17. 17.
    Jelasity, M., Montresor, A., Babaoglu, Ö.: Gossip-based aggregation in large dynamic networks. ACM Transactions on Computer Systems 23(3), 219–252 (2005)CrossRefGoogle Scholar
  18. 18.
    Jones, A.J.I., Artikis, A., Pitt, J.: The design of intelligent socio-technical systems. Artificil Intelicence Review 39(1), 5–20 (2013)CrossRefGoogle Scholar
  19. 19.
    Kehoe, M., et al.: Understanding IBM Smart Cities. Redbook Series, IBM Corporation (2011)Google Scholar
  20. 20.
    Lathia, N., Pejovic, V., Rachuri, K.K., Mascolo, C., Musolesi, M., Rentfrow, P.J.: Smartphones for large-scale behavior change interventions. IEEE Pervasive Computing 12(3), 66–73 (2013)CrossRefGoogle Scholar
  21. 21.
    Mamei, M., Menezes, R., Tolksdorf, R., Zambonelli, F.: Case studies for self-organization in computer science. Journal of Systems Architecture 52(8-9), 443–460 (2006)CrossRefGoogle Scholar
  22. 22.
    Mamei, M., Roli, A., Zambonelli, F.: Emergence and control of macro-spatial structures in perturbed cellular automata, and implications for pervasive computing systems. IEEE Transactions on Systems, Man, and Cybernetics, Part A 35(3), 337–348 (2005)CrossRefGoogle Scholar
  23. 23.
    Mitchell, M.: Self-awareness and control in decentralized systems. In: AAAI Spring Symposium: Meta-cognition in Computation, Palo Alto (CA), USA (2005)Google Scholar
  24. 24.
    Van Parunak, H.D.: Go to the ant: Engineering principles from natural multi-agent systems. Annals of Operations Research 75, 69–101 (1997)CrossRefzbMATHGoogle Scholar
  25. 25.
    Pitt, J., Bourazeri, A., Nowak, A., Roszczynska-Kurasinska, M., Rychwalska, A., Rodriguez Santiago, I., Lopez Sanchez, M., Florea, M., Sanduleac, M.: Transforming big data into collective awareness. Computer 46(6), 40–45 (2013)CrossRefGoogle Scholar
  26. 26.
    Pitt, J., Schaumeier, J., Artikis, A.: Axiomatization of socio-economic principles for self-organizing institutions: Concepts, experiments and challenges. ACM Transactions on Autonomous and Adaptive Systems 7(4), 39 (2012)CrossRefGoogle Scholar
  27. 27.
    Radu, A.-L., Ionescu, B., Menéndez, M., Stöttinger, J., Giunchiglia, F., De Angeli, A.: A hybrid machine-crowd approach to photo retrieval result diversification. In: Gurrin, C., Hopfgartner, F., Hurst, W., Johansen, H., Lee, H., O’Connor, N. (eds.) MMM 2014, Part I. LNCS, vol. 8325, pp. 25–36. Springer, Heidelberg (2014)CrossRefGoogle Scholar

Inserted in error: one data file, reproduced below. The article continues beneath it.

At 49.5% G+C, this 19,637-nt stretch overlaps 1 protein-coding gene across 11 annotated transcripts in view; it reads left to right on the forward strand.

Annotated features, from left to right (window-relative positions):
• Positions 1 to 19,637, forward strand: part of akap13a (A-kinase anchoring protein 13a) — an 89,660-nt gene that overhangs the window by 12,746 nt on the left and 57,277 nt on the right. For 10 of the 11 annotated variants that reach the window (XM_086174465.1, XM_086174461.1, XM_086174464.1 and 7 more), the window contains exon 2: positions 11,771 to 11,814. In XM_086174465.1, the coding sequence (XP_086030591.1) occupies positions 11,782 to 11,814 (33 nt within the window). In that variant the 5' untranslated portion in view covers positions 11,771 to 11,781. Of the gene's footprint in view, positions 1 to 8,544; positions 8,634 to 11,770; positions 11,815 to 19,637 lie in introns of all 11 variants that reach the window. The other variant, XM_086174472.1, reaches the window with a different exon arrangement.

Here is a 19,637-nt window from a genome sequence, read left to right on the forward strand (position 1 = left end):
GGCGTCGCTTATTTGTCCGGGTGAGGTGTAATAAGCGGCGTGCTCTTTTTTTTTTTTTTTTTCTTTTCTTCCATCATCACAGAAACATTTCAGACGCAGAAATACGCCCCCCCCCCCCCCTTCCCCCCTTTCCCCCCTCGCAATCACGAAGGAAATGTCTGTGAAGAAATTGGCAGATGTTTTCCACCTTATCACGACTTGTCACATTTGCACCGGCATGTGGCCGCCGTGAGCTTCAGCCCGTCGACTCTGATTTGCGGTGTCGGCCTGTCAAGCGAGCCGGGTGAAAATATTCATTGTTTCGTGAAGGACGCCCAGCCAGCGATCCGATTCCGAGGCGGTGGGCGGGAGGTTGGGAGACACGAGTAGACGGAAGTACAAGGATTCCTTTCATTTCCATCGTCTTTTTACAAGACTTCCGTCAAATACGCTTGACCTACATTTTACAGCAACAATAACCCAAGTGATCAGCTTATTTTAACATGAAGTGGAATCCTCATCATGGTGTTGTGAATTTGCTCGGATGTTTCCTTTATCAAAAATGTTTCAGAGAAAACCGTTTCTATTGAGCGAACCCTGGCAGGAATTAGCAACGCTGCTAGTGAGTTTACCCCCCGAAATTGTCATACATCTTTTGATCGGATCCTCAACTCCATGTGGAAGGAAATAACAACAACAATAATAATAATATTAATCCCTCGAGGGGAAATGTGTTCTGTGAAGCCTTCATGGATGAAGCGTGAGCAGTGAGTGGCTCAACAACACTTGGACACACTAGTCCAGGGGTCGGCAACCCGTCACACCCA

28. 28.
    Rahwan, I., Dsouza, S., Rutherford, A., Naroditskiy, V., McInerney, J., Venanzi, M., Jennings, N., Cebrian, M.: Global manhunt pushes the limits of social mobilization. IEEE Computer 46(4), 68–75 (2010)CrossRefGoogle Scholar
  29. 29.
    Rosi, A., Mamei, M., Zambonelli, F.: Integrating social sensors and pervasive services: approaches and perspectives. Journal of Pervasive Computing and Communications 9(4), 294–310 (2013)CrossRefGoogle Scholar
  30. 30.
    Sassi, A., Zambonelli, F.: Towards an agent coordination framework for smart mobility services. In: 8th International workshop on agents in traffic and transportation (May 2014)Google Scholar
  31. 31.
    Scerri, P., Ma, Z., Chien, S.Y., Wang, H., Lee, P.-J., Lewis, M., Sycara, K.P.: An initial evaluation of approaches to building entry for large robot teams. Journal of Intelligent and Robotic Systems 64(2), 145–159 (2011)CrossRefGoogle Scholar
  32. 32.
    Scheidler, A., Merkle, D., Middendorf, M.: Swarm controlled emergence for ant clustering. International Journal on Intelligent Computing and Cybernetics 6(1), 62–82 (2013)MathSciNetCrossRefGoogle Scholar
  33. 33.
    Wirsing, M., Banâtre, J.-P., Hölzl, M., Rauschmayer, A. (eds.): Soft-Ware Intensive Systems. LNCS, vol. 5380. Springer, Heidelberg (2008)zbMATHGoogle Scholar
  34. 34.
    Wirsing, M., Hölzl, M., Tribastone, M., Zambonelli, F.: ASCENS: Engineering Autonomic Service-Component Ensembles. In: Beckert, B., Damiani, F., de Boer, F.S., Bonsangue, M.M. (eds.) FMCO 2011. LNCS, vol. 7542, pp. 1–24. Springer, Heidelberg (2012)CrossRefGoogle Scholar
  35. 35.
    Yuen, M., Chen, L., King, I.: A survey of human computation systems. In: International Conference on Computational Science and Engineering, Vancouver, Canada (2009)Google Scholar
  36. 36.
    Zambonelli, F.: Toward sociotechnical urban superorganisms. IEEE Computer 45(8), 76–78 (2012)CrossRefGoogle Scholar
  37. 37.
    Zambonelli, F., Castelli, G., Mamei, M., Rosi, A.: Programming self-organizing pervasive applications with SAPERE. In: Zavoral, F., Jung, J.J., Badica, C. (eds.) IDC 2013. SCI, vol. 511, pp. 93–102. Springer, Heidelberg (2013)CrossRefGoogle Scholar
  38. 38.
    Zambonelli, F., Viroli, M.: A survey on nature-inspired metaphors for pervasive service ecosystems. Journal of Pervasive Computing and Communications 7, 186–204 (2011)CrossRefGoogle Scholar

Copyright information

© Springer International Publishing Switzerland 2015

Authors and Affiliations

  • Nicola Bicocchi
    • 1
  • Letizia Leonardi
    • 1
  • Franco Zambonelii
    • 1
  1. 1.University of Modena and Reggio EmiliaItaly

Personalised recommendations